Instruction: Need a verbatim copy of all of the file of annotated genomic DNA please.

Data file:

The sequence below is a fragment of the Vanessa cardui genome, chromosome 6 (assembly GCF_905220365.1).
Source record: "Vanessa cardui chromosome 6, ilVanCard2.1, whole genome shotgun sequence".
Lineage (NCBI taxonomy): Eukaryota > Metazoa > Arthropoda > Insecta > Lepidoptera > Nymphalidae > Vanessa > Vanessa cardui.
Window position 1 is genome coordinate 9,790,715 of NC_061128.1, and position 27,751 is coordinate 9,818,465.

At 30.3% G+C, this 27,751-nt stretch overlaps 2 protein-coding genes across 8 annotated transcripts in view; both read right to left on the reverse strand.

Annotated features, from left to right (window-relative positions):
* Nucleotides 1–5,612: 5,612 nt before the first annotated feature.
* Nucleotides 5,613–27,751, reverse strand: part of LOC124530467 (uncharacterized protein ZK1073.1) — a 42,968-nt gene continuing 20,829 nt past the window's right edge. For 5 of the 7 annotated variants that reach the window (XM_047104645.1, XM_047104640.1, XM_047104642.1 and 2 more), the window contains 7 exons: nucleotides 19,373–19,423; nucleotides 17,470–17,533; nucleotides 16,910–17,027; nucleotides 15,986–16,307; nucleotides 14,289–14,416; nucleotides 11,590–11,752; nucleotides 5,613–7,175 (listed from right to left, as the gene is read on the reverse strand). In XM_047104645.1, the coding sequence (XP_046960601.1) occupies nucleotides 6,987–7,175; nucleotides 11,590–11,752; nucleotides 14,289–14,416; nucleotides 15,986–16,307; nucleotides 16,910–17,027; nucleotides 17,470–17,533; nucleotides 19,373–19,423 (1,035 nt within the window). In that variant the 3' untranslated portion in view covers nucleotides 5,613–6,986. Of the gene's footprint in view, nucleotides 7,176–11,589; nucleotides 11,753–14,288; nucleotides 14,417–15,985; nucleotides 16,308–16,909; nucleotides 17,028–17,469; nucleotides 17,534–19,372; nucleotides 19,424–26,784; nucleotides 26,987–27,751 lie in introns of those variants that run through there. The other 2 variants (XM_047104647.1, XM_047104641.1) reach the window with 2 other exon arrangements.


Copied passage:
The sequence below is a fragment of the Vanessa cardui genome, chromosome 6 (assembly GCF_905220365.1).
Source record: "Vanessa cardui chromosome 6, ilVanCard2.1, whole genome shotgun sequence".
Lineage (NCBI taxonomy): Eukaryota > Metazoa > Arthropoda > Insecta > Lepidoptera > Nymphalidae > Vanessa > Vanessa cardui.
Window position 1 is genome coordinate 9,790,715 of NC_061128.1, and position 27,751 is coordinate 9,818,465.

At 30.3% G+C, this 27,751-nt stretch overlaps 2 protein-coding genes across 8 annotated transcripts in view; both read right to left on the reverse strand.

Annotated features, from left to right (window-relative positions):
* Nucleotides 1–5,612: 5,612 nt before the first annotated feature.
* Nucleotides 5,613–27,751, reverse strand: part of LOC124530467 (uncharacterized protein ZK1073.1) — a 42,968-nt gene continuing 20,829 nt past the window's right edge. For 5 of the 7 annotated variants that reach the window (XM_047104645.1, XM_047104640.1, XM_047104642.1 and 2 more), the window contains 7 exons: nucleotides 19,373–19,423; nucleotides 17,470–17,533; nucleotides 16,910–17,027; nucleotides 15,986–16,307; nucleotides 14,289–14,416; nucleotides 11,590–11,752; nucleotides 5,613–7,175 (listed from right to left, as the gene is read on the reverse strand). In XM_047104645.1, the coding sequence (XP_046960601.1) occupies nucleotides 6,987–7,175; nucleotides 11,590–11,752; nucleotides 14,289–14,416; nucleotides 15,986–16,307; nucleotides 16,910–17,027; nucleotides 17,470–17,533; nucleotides 19,373–19,423 (1,035 nt within the window). In that variant the 3' untranslated portion in view covers nucleotides 5,613–6,986. Of the gene's footprint in view, nucleotides 7,176–11,589; nucleotides 11,753–14,288; nucleotides 14,417–15,985; nucleotides 16,308–16,909; nucleotides 17,028–17,469; nucleotides 17,534–19,372; nucleotides 19,424–26,784; nucleotides 26,987–27,751 lie in introns of those variants that run through there. The other 2 variants (XM_047104647.1, XM_047104641.1) reach the window with 2 other exon arrangements.